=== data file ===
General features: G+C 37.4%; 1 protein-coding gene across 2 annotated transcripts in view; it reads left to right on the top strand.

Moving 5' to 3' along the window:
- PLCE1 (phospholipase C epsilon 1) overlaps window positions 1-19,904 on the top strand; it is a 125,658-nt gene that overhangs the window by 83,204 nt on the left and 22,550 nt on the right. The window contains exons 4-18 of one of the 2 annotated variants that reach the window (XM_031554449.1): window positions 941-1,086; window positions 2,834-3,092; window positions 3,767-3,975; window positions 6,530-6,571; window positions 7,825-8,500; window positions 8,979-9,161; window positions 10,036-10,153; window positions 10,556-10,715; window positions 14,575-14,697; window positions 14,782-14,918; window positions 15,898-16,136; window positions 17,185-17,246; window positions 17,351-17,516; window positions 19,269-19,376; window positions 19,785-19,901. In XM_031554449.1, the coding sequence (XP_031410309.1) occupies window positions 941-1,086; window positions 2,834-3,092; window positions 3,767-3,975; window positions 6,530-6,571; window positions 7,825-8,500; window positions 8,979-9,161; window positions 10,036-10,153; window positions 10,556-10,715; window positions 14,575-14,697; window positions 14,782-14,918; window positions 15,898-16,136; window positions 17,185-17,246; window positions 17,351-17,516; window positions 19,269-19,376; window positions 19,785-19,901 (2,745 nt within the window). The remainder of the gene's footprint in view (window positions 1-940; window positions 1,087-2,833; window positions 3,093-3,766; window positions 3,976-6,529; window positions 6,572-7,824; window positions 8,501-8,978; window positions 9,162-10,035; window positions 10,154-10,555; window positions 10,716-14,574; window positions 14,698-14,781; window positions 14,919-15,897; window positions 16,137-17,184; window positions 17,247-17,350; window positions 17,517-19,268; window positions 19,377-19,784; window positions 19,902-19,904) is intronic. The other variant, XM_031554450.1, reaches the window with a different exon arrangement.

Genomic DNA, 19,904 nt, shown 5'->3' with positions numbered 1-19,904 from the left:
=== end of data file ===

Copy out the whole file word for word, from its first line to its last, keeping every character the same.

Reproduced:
General features: G+C 37.4%; 1 protein-coding gene across 2 annotated transcripts in view; it reads left to right on the top strand.

Moving 5' to 3' along the window:
- PLCE1 (phospholipase C epsilon 1) overlaps window positions 1-19,904 on the top strand; it is a 125,658-nt gene that overhangs the window by 83,204 nt on the left and 22,550 nt on the right. The window contains exons 4-18 of one of the 2 annotated variants that reach the window (XM_031554449.1): window positions 941-1,086; window positions 2,834-3,092; window positions 3,767-3,975; window positions 6,530-6,571; window positions 7,825-8,500; window positions 8,979-9,161; window positions 10,036-10,153; window positions 10,556-10,715; window positions 14,575-14,697; window positions 14,782-14,918; window positions 15,898-16,136; window positions 17,185-17,246; window positions 17,351-17,516; window positions 19,269-19,376; window positions 19,785-19,901. In XM_031554449.1, the coding sequence (XP_031410309.1) occupies window positions 941-1,086; window positions 2,834-3,092; window positions 3,767-3,975; window positions 6,530-6,571; window positions 7,825-8,500; window positions 8,979-9,161; window positions 10,036-10,153; window positions 10,556-10,715; window positions 14,575-14,697; window positions 14,782-14,918; window positions 15,898-16,136; window positions 17,185-17,246; window positions 17,351-17,516; window positions 19,269-19,376; window positions 19,785-19,901 (2,745 nt within the window). The remainder of the gene's footprint in view (window positions 1-940; window positions 1,087-2,833; window positions 3,093-3,766; window positions 3,976-6,529; window positions 6,572-7,824; window positions 8,501-8,978; window positions 9,162-10,035; window positions 10,154-10,555; window positions 10,716-14,574; window positions 14,698-14,781; window positions 14,919-15,897; window positions 16,137-17,184; window positions 17,247-17,350; window positions 17,517-19,268; window positions 19,377-19,784; window positions 19,902-19,904) is intronic. The other variant, XM_031554450.1, reaches the window with a different exon arrangement.

Genomic DNA, 19,904 nt, shown 5'->3' with positions numbered 1-19,904 from the left: